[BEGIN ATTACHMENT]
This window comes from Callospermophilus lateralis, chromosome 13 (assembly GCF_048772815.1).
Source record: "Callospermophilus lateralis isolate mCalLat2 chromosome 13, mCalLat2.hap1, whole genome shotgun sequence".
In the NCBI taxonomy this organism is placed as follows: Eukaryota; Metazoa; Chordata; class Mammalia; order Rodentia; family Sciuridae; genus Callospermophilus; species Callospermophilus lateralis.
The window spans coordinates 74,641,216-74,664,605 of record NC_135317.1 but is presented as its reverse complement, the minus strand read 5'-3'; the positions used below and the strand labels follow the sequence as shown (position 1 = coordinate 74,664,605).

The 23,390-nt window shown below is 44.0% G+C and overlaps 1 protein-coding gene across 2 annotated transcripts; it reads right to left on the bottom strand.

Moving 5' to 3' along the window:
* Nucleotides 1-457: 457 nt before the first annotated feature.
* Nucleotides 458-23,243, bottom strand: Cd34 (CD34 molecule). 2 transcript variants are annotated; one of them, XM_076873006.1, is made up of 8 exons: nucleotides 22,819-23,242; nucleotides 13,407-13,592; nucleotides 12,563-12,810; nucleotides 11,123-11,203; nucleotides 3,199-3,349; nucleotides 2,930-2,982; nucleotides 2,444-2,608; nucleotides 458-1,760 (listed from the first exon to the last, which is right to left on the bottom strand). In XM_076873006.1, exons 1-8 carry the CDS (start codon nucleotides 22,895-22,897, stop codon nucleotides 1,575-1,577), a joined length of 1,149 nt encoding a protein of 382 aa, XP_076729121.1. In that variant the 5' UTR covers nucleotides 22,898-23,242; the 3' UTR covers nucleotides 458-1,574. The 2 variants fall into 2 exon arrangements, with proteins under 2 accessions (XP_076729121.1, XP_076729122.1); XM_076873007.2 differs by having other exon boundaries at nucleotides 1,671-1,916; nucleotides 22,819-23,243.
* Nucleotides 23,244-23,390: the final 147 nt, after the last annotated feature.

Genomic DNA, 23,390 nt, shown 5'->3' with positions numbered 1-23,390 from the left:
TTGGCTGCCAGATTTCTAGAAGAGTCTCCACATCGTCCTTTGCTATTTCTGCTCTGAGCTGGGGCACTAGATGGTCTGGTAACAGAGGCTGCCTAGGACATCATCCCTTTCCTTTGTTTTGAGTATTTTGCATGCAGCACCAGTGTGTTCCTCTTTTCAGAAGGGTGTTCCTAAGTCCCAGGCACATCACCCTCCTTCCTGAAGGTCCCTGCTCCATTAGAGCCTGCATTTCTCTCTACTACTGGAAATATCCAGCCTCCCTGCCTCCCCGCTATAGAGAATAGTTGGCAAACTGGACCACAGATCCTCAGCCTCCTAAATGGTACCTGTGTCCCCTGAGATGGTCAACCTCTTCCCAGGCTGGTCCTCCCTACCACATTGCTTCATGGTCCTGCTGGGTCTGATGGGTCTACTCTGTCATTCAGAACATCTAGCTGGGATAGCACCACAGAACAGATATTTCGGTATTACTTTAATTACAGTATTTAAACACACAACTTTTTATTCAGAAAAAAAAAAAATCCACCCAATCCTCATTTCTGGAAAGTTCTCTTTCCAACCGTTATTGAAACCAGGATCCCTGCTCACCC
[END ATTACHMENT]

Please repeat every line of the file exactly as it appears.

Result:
This window comes from Callospermophilus lateralis, chromosome 13 (assembly GCF_048772815.1).
Source record: "Callospermophilus lateralis isolate mCalLat2 chromosome 13, mCalLat2.hap1, whole genome shotgun sequence".
In the NCBI taxonomy this organism is placed as follows: Eukaryota; Metazoa; Chordata; class Mammalia; order Rodentia; family Sciuridae; genus Callospermophilus; species Callospermophilus lateralis.
The window spans coordinates 74,641,216-74,664,605 of record NC_135317.1 but is presented as its reverse complement, the minus strand read 5'-3'; the positions used below and the strand labels follow the sequence as shown (position 1 = coordinate 74,664,605).

The 23,390-nt window shown below is 44.0% G+C and overlaps 1 protein-coding gene across 2 annotated transcripts; it reads right to left on the bottom strand.

Moving 5' to 3' along the window:
* Nucleotides 1-457: 457 nt before the first annotated feature.
* Nucleotides 458-23,243, bottom strand: Cd34 (CD34 molecule). 2 transcript variants are annotated; one of them, XM_076873006.1, is made up of 8 exons: nucleotides 22,819-23,242; nucleotides 13,407-13,592; nucleotides 12,563-12,810; nucleotides 11,123-11,203; nucleotides 3,199-3,349; nucleotides 2,930-2,982; nucleotides 2,444-2,608; nucleotides 458-1,760 (listed from the first exon to the last, which is right to left on the bottom strand). In XM_076873006.1, exons 1-8 carry the CDS (start codon nucleotides 22,895-22,897, stop codon nucleotides 1,575-1,577), a joined length of 1,149 nt encoding a protein of 382 aa, XP_076729121.1. In that variant the 5' UTR covers nucleotides 22,898-23,242; the 3' UTR covers nucleotides 458-1,574. The 2 variants fall into 2 exon arrangements, with proteins under 2 accessions (XP_076729121.1, XP_076729122.1); XM_076873007.2 differs by having other exon boundaries at nucleotides 1,671-1,916; nucleotides 22,819-23,243.
* Nucleotides 23,244-23,390: the final 147 nt, after the last annotated feature.

Genomic DNA, 23,390 nt, shown 5'->3' with positions numbered 1-23,390 from the left:
TTGGCTGCCAGATTTCTAGAAGAGTCTCCACATCGTCCTTTGCTATTTCTGCTCTGAGCTGGGGCACTAGATGGTCTGGTAACAGAGGCTGCCTAGGACATCATCCCTTTCCTTTGTTTTGAGTATTTTGCATGCAGCACCAGTGTGTTCCTCTTTTCAGAAGGGTGTTCCTAAGTCCCAGGCACATCACCCTCCTTCCTGAAGGTCCCTGCTCCATTAGAGCCTGCATTTCTCTCTACTACTGGAAATATCCAGCCTCCCTGCCTCCCCGCTATAGAGAATAGTTGGCAAACTGGACCACAGATCCTCAGCCTCCTAAATGGTACCTGTGTCCCCTGAGATGGTCAACCTCTTCCCAGGCTGGTCCTCCCTACCACATTGCTTCATGGTCCTGCTGGGTCTGATGGGTCTACTCTGTCATTCAGAACATCTAGCTGGGATAGCACCACAGAACAGATATTTCGGTATTACTTTAATTACAGTATTTAAACACACAACTTTTTATTCAGAAAAAAAAAAAATCCACCCAATCCTCATTTCTGGAAAGTTCTCTTTCCAACCGTTATTGAAACCAGGATCCCTGCTCACCC